“Commercially, we’ve switched out the contractor,” Mr Beament said. “We do everything in-house and on-site now, and we’ve dropped our operating cost per tonne by 30 per cent.” Ashburton Despite the fact that Paulsens has continually rewarded Northern since its acquisition, the company continues to assess potential acquisition targets that could boost its resources. The Ashburton purchase was part of that strategy.
“We acquired [Ashburton] in February – that’s two deals in 15 months,” Mr Beament said.
He said Northern acquired Ashburton for a 1.75 per cent royalty on all gold produced after the first 250,000oz had been mined. In addition, Northern also replaced the environmental bonds at a cost of about $500,000. Mr Beament said that because Ashburton was mostly a sulphide deposit with pockets of refractory ore, it would probably require a different processing circuit than Paulsens, which is a standard carbon-in-leach operation.
“The refractory ore will be more of a flotation circuit. There are plenty of refractory gold mines around the world. It is just a different processing circuit,” he said.
However, Mr Beament said the processing method that would be used at Ashburton remained “subject to metallurgy”, with test work under way. He added that the company would soon be in a better position to determine the optimal processing method.  According to Mr Beament, Northern carefully considered its growth strategies before making them public. “When we put out our strategy in [September], we did it with confidence. It is locking us [in] time-wise and profile-wise, and we don’t put that out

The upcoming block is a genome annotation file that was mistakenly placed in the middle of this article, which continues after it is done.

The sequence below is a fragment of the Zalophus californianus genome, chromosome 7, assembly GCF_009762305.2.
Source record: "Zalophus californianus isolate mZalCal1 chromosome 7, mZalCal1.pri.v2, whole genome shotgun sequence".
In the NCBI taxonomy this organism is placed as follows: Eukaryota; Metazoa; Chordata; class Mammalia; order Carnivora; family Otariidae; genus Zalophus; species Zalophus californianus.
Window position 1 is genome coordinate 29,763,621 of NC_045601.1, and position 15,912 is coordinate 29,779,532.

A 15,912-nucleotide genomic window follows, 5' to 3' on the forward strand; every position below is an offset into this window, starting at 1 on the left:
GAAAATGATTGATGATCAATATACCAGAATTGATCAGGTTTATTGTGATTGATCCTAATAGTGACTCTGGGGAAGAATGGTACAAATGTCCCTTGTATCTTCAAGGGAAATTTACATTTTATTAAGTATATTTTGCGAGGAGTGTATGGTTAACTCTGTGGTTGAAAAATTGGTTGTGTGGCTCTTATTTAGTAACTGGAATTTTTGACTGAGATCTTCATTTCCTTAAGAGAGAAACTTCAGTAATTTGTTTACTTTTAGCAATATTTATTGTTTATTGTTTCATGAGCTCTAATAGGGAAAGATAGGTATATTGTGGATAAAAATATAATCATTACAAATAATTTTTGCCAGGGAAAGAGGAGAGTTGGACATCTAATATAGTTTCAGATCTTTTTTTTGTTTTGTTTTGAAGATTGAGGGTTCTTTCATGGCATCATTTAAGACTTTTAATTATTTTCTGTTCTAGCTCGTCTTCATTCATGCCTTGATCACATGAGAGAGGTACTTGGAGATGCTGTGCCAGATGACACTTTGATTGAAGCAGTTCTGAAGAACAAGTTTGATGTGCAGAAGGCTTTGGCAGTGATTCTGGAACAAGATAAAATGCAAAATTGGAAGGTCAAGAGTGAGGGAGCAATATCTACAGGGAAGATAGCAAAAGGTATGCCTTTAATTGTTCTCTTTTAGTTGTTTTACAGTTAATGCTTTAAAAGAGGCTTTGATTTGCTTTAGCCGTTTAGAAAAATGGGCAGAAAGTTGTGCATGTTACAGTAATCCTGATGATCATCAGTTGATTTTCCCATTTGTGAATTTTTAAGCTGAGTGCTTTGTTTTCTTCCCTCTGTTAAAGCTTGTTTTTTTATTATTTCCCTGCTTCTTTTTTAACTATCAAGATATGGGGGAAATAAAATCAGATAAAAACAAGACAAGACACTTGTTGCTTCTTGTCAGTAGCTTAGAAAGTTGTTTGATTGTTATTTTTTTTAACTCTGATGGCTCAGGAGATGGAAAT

there lightly,” he said.
“Our strategy is to grow our production in two stages to 200,000 ounces per annum. Stage one is taking Paulsens from 85,000 ounces to 100,000 ounces. It is not a big step change, but we know the suite of assets we’ve got and the ore body, and what we can and can’t do, and that is quite achievable.
“The timeline is to bring that into expanded capacity by the December quarter 2012. Stage two involves building a standalone 100,000-ounce sulphide operation at our Ashburton project.” Mr Beament said that part of the company’s strategy in increasing production was to continue its aggressive exploration campaign. “We are spending $20 million over the next 12 months on exploration and drilling: $7.5 million of that is inside the Paulsensore body, and the rest is around Paulsens and Ashburton,” he said.
“That is a lot of money for a company our size, but unless you drill, you won’t find.
“Outside of that, we are very busy. We haven’t stopped looking at assets since we got Paulsens.” He added that Northern would remain focussed on potential gold assets in its acquisition hunt. “Where we are at now is gold, but I have   stated long-term I’d like us to be diversified  in some way, shape or fashion,” he said.
“We’ll go hard. We have a great balance sheet, great cash flow and cash in the bank,               and our market cap is growing.”


By Lorna Seatter